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Music

Grizzly Lullabies

Posted by Omar / February 6, 2007

Grizzly-Bear.jpgOkay, Prince wasn't too bad on the half-time show of the Superbowl. He didn't resort to his usual cheesy medleys, nor was he baring either of his ass-cheeks, and there were only two freaky tranny dancers on stage with this time, instead of his usual army of Apollonian skanks...aside from an Aunt Jemima kerchief on his head, he almost looked - normal. And he played with some enthusiasm, and dare I say grace?

Given the cold outside, and the warmth of huddling around a TV eating chili and mash potato poutine, I have to confess feeling less than enthused about seeing Grizzly Bear at the Main Hall Sunday night.

Especially after seeing his purple-ness wield his devilishly phallic-guitar against a giant shadow-screen...could any performance beat that?

Short answer - yes. The four gentle souls that comprise Grizzly Bear may not be able to rock out like The Artist or begin their shows by stating 'Dearly Beloved, we are gathered here to get through this thing called life..."...but then again, could Prince create transcendental folk arrangements of haunting beauty like they could? Doubtful.

Grizzly Bear are a little on the avant-garde-freak-folk side of things, and I haven't quite lost my mind over their acclaimed album Yellow House yet, but their live performance brought a lot of warmth to their otherwise intense material.

In many ways it took me on a trip back to my own musical journey.

Upon meeting new people, I often suppress that I spent most of my early adolescence listening to the most D&D nerd-prog-art rock imaginable. Yes, my favourite song was the whole-sided Supper's Ready by early Genesis, and I was known to make a few sketches of the famed 'Court of the Crimson King.' Listening to Grizzly Bear made me proud again to have known every stitch of Floyd's Animals, or to even have attempted getting into the Strawbs (easily the most offensive of the art-rockers).

In fact at certain times listening to Grizzly Bear's spare arrangements, lush melodies and harmonies and dashes of harp and recorder, I imagined that this is what it might have felt like to have seen a show by Spirit of Eden Talk Talk, or late seventies Brian Eno.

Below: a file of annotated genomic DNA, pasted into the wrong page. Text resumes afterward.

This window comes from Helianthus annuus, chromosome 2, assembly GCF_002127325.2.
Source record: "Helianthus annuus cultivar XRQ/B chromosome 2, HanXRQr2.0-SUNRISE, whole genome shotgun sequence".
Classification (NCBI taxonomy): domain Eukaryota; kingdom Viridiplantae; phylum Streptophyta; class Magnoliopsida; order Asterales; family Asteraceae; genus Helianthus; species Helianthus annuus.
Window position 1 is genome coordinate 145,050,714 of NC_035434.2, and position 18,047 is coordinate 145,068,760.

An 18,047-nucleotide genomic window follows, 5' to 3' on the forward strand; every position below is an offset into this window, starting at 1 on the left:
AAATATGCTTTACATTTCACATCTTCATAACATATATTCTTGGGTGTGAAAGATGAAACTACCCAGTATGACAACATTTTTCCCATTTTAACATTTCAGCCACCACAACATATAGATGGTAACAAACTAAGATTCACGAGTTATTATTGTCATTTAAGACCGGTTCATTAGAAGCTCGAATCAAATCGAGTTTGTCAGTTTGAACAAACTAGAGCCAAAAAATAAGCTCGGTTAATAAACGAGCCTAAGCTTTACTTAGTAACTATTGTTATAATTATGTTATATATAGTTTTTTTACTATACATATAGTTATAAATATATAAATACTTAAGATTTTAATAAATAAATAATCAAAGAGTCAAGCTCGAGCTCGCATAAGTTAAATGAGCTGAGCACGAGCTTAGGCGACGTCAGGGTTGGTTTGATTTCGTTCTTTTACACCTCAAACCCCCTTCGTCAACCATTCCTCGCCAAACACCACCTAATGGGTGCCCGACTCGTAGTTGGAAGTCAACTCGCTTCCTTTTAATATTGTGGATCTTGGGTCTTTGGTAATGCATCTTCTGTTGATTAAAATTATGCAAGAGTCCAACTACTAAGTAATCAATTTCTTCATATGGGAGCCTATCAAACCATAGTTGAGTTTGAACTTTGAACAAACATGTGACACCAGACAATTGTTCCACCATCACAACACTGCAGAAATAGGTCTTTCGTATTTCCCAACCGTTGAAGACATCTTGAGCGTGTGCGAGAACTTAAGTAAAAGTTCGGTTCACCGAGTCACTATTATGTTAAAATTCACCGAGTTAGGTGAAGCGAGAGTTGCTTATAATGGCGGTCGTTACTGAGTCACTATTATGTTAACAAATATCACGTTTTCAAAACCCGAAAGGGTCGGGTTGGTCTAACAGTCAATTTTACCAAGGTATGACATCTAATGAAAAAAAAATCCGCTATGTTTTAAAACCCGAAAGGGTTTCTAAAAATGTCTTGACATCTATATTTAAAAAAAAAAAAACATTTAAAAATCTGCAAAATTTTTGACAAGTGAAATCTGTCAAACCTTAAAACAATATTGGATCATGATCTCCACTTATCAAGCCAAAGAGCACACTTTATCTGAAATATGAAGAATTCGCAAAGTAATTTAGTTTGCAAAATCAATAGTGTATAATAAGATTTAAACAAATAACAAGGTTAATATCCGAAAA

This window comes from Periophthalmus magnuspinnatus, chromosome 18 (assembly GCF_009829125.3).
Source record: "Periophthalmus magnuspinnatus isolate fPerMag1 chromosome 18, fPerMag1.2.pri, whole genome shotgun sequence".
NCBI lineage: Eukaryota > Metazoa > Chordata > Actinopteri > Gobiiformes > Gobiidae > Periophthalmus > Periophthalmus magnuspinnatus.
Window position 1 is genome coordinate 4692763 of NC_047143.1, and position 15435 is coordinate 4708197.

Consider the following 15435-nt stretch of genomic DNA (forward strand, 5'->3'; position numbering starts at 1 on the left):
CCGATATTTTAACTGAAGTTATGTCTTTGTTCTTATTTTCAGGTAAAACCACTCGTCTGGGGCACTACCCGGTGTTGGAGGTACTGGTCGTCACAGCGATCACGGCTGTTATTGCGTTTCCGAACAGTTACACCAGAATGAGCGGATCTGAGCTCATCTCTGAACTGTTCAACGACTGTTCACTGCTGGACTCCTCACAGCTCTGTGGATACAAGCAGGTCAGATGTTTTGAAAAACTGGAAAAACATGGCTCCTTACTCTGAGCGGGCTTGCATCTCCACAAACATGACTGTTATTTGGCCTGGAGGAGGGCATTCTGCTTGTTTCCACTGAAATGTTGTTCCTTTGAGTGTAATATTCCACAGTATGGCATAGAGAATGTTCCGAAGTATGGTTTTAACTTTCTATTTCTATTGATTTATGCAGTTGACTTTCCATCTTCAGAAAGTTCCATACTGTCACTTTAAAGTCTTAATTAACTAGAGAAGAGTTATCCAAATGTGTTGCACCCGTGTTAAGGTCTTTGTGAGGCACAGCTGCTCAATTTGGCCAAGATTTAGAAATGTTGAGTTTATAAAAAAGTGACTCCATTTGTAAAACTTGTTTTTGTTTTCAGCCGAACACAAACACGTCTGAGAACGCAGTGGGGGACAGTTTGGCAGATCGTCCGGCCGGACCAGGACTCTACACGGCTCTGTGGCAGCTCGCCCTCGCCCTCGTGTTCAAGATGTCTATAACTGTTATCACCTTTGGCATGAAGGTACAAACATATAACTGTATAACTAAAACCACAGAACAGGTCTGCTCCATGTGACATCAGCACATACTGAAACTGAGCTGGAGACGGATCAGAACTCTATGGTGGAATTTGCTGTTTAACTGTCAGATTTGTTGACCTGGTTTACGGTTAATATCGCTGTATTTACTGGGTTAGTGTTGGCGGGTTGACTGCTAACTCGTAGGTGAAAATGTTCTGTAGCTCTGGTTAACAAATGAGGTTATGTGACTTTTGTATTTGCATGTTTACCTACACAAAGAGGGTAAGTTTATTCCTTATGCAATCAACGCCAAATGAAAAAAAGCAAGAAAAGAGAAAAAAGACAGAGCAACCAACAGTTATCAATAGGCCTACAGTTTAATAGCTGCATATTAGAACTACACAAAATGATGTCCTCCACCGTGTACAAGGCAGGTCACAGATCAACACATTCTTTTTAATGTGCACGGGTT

And the opening act, Dirty Projectors were equally intense and fairly cool as well. The Main Hall, though, is not a good space. It's just a crowded room, in which there is no good view of the stage, and everyone feels hot and uncomfortable. This show would have been sublime if there was seating and some cool breezes...that's all I'm saying.

And if that doesn't make me a grumpy, seventies art-rocking old man, then I don't know what will.

Discussion

8 Comments

OJ / February 6, 2007 at 07:45 pm
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Nice review. Makes me want to check them out...in a place where I can have a seat, of course.
Omar / February 8, 2007 at 10:30 am
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I hate to comment on my posting...but I just have to add that I've discoverd Grizzly Bear doing a cover of Yes's hit Owner of a Lonely Heart (and it's good!) ...may I bask in my feeling of uber-perceptiveness?
golu dolls / March 19, 2019 at 10:13 pm
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nice post
Kanchipuram sarees / March 19, 2019 at 10:13 pm
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nice post
Kanchipuram sarees / March 19, 2019 at 10:13 pm
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nice post
Herbal Powder / March 19, 2019 at 10:14 pm
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nice post

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